Wednesday, July 28, 2010

Structures of sin

I've been reading, in fits and starts, The Compendium of the Social Doctrine of the Church. It is a "concise yet complete" guide to the social teaching of the Roman Catholic Church, compiled at the request of Pope John Paul II. It's a better read than you think.

At section 116, the document discusses the disruption brought about by sin:
The consequences of sin, insofar as it is an act of separation from God, are alienation, that is, the separation of man not only from God but also from himself, from other men and from the world around him. "Man's rupture with God leads tragically to divisions between brothers. In the description of the 'first sin', the rupture with Yahweh simultaneously breaks the bond of friendship that had united the human family. Thus the subsequent pages of Genesis show us the man and the woman as it were pointing an accusing finger at each other (cf. Gen. 3:12). Later we have brother hating brother and finally taking his brother's life (cf. Gen 4:2-16). According to the Babel story, the result of sin is the shattering of the human family, already begun with the first sin and now reaching its most extreme form on the social level".
Thus sin creates a "twofold wound", one in the sinner himself and one in the relationship with his neighbors. Because we are social creatures, because of human solidarity, every sin has social consequences of some sort.

There is also an order of sin that is explicitly social in nature:
Certain sins, moreover, constitute by their very object a direct assault on one's neighbour. Such sins in particular are known as social sins. Social sin is every sin committed against the justice due in relations between individuals, between the individual and the community, and also between the community and the individual. Social too is every sin against the rights of the human person, starting with the right to life, including that of life in the womb, and every sin against the physical integrity of the individual; every sin against the freedom of others, especially against the supreme freedom to believe in God and worship him; and every sin against the dignity and honour of one's neighbour. Every sin against the common good and its demands, in the whole broad area of rights and duties of citizens, is also social sin. In the end, social sin is that sin that "refers to the relationships between the various human communities. These relationships are not always in accordance with the plan of God, who intends that there be justice in the world and freedom and peace between individuals, groups and peoples".
Social sins are acts of injustice, denials of human rights, and violations of human dignity committed on a scale larger than the individual. Furthermore, these social sins have a particular staying power:
The consequences of sin perpetuate the structures of sin. These are rooted in personal sin and, therefore, are always connected to concrete acts of the individuals who commit them, consolidate them and make it difficult to remove them. It is thus that they grow stronger, spread and become sources of other sins, conditioning human conduct. These are obstacles and conditioning that go well beyond the actions and brief life span of the individual and interfere also in the process of the development of peoples, the delay and slow pace of which must be judged in this light. The actions and attitudes opposed to the will of God and the good of neighbour, as well as the structures arising from such behaviour, appear to fall into two categories today: "on the one hand, the all-consuming desire for profit, and on the other, the thirst for power, with the intention of imposing one's will upon others.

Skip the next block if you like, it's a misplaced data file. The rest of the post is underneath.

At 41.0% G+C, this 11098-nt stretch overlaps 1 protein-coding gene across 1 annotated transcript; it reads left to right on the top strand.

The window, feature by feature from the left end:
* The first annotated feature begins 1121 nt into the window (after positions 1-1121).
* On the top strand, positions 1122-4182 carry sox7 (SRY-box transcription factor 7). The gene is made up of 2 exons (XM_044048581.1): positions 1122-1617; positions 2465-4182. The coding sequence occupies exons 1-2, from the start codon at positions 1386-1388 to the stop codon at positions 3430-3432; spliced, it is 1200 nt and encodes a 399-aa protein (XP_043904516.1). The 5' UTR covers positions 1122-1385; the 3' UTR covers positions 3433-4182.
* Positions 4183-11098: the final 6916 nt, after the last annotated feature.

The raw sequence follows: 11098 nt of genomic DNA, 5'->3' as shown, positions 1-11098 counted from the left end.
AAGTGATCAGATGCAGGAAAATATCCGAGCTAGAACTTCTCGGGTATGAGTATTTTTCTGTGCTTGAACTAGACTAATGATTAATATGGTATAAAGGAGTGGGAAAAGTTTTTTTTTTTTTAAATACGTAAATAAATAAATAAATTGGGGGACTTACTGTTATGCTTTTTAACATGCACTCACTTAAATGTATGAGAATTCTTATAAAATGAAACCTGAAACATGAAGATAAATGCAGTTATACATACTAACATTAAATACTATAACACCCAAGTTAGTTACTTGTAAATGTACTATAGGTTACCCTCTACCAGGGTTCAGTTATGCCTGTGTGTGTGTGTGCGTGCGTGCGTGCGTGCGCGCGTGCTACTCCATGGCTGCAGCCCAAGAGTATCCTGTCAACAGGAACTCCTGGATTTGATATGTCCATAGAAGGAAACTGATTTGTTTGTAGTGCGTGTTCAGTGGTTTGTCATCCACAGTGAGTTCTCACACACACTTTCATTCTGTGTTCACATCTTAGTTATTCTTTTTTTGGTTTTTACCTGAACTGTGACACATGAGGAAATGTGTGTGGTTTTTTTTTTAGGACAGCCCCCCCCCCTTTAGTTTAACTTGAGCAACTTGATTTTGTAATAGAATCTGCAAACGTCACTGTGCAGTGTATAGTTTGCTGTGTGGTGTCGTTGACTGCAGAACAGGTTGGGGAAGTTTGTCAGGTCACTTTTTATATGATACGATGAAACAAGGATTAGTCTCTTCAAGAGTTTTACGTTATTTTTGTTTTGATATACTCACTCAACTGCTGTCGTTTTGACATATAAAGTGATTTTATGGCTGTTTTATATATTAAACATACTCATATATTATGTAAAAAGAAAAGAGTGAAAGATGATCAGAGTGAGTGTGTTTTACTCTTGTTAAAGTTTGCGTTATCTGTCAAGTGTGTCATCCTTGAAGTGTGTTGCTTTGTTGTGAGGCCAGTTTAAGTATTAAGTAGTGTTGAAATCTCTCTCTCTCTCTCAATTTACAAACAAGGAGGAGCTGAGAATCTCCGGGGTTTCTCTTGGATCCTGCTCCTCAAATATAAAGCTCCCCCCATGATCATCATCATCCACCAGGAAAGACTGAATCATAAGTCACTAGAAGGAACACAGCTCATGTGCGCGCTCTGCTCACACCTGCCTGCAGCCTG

Segregation was a structural sin. Racist individuals institutionalized their personal sins in the structural sin of segregation. The civil rights movement awakened the conscience of the nation and condemned this. This led, eventually, to a national repentance which took the form of abandoning segregation. This does not mean, of course, that individuals repented of their racism. But it does illustrate the idea of structural sin and how it must be dealt with, namely, by acknowledging it and collectively repenting of it.

There are many structures of sin in the world today. There are social structures in various parts of the world that oppress women and create an atmosphere in which domestic abuse and sex trafficking flourish. Our own system is currently ordered in such a way that rich executives can drive businesses (and whole economies) into the ground, deprive workers of their jobs, and walk away with their wealth intact. Many more examples could be given.

Catholic social teaching gives us language we can use to condemn these social structures in moral terms, not just in the political terms of bad policy. Sin does not cease to be sin simply because it is committed on a grand scale.

Links
The Compendium of the Social Doctrine of the Church

Saturday, July 17, 2010

The Congolese civil war and the role of conflict minerals.

There is a brutal civil war raging in the Democratic Republic of Congo. An April 2007 study numbered the dead at 5.4 million and some estimate that 45,000 have died every month since then. What makes the war particularly gruesome is the fact that over 500,000 women and girls have been raped by the warring factions. It's been called the rape capital of the world.